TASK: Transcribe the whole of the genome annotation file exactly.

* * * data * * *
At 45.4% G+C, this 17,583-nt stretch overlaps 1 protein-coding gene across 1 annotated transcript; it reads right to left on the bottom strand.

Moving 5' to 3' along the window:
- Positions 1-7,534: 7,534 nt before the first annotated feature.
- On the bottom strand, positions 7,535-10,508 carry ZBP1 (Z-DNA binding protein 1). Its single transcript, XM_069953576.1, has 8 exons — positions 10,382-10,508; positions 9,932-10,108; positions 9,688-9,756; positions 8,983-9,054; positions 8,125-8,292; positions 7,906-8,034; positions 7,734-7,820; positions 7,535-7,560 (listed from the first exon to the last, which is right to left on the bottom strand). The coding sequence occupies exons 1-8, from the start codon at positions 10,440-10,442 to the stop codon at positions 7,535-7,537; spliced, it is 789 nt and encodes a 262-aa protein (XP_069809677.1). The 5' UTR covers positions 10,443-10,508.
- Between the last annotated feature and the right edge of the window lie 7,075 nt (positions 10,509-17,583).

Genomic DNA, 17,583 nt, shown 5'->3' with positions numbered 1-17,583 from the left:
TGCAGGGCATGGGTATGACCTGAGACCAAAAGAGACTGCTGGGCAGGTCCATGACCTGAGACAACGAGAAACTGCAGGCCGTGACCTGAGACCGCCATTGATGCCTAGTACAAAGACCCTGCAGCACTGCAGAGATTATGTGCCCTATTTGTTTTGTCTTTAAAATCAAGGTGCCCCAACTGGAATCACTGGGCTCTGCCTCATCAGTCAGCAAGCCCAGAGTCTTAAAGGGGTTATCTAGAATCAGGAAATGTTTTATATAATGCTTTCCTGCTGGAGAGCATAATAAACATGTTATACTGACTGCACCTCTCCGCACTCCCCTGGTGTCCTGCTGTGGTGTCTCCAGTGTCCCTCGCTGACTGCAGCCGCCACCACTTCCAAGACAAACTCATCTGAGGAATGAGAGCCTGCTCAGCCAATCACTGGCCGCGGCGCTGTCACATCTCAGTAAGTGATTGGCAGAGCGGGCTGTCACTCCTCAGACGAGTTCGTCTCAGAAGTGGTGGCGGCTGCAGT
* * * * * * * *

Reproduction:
At 45.4% G+C, this 17,583-nt stretch overlaps 1 protein-coding gene across 1 annotated transcript; it reads right to left on the bottom strand.

Moving 5' to 3' along the window:
- Positions 1-7,534: 7,534 nt before the first annotated feature.
- On the bottom strand, positions 7,535-10,508 carry ZBP1 (Z-DNA binding protein 1). Its single transcript, XM_069953576.1, has 8 exons — positions 10,382-10,508; positions 9,932-10,108; positions 9,688-9,756; positions 8,983-9,054; positions 8,125-8,292; positions 7,906-8,034; positions 7,734-7,820; positions 7,535-7,560 (listed from the first exon to the last, which is right to left on the bottom strand). The coding sequence occupies exons 1-8, from the start codon at positions 10,440-10,442 to the stop codon at positions 7,535-7,537; spliced, it is 789 nt and encodes a 262-aa protein (XP_069809677.1). The 5' UTR covers positions 10,443-10,508.
- Between the last annotated feature and the right edge of the window lie 7,075 nt (positions 10,509-17,583).

Genomic DNA, 17,583 nt, shown 5'->3' with positions numbered 1-17,583 from the left:
TGCAGGGCATGGGTATGACCTGAGACCAAAAGAGACTGCTGGGCAGGTCCATGACCTGAGACAACGAGAAACTGCAGGCCGTGACCTGAGACCGCCATTGATGCCTAGTACAAAGACCCTGCAGCACTGCAGAGATTATGTGCCCTATTTGTTTTGTCTTTAAAATCAAGGTGCCCCAACTGGAATCACTGGGCTCTGCCTCATCAGTCAGCAAGCCCAGAGTCTTAAAGGGGTTATCTAGAATCAGGAAATGTTTTATATAATGCTTTCCTGCTGGAGAGCATAATAAACATGTTATACTGACTGCACCTCTCCGCACTCCCCTGGTGTCCTGCTGTGGTGTCTCCAGTGTCCCTCGCTGACTGCAGCCGCCACCACTTCCAAGACAAACTCATCTGAGGAATGAGAGCCTGCTCAGCCAATCACTGGCCGCGGCGCTGTCACATCTCAGTAAGTGATTGGCAGAGCGGGCTGTCACTCCTCAGACGAGTTCGTCTCAGAAGTGGTGGCGGCTGCAGT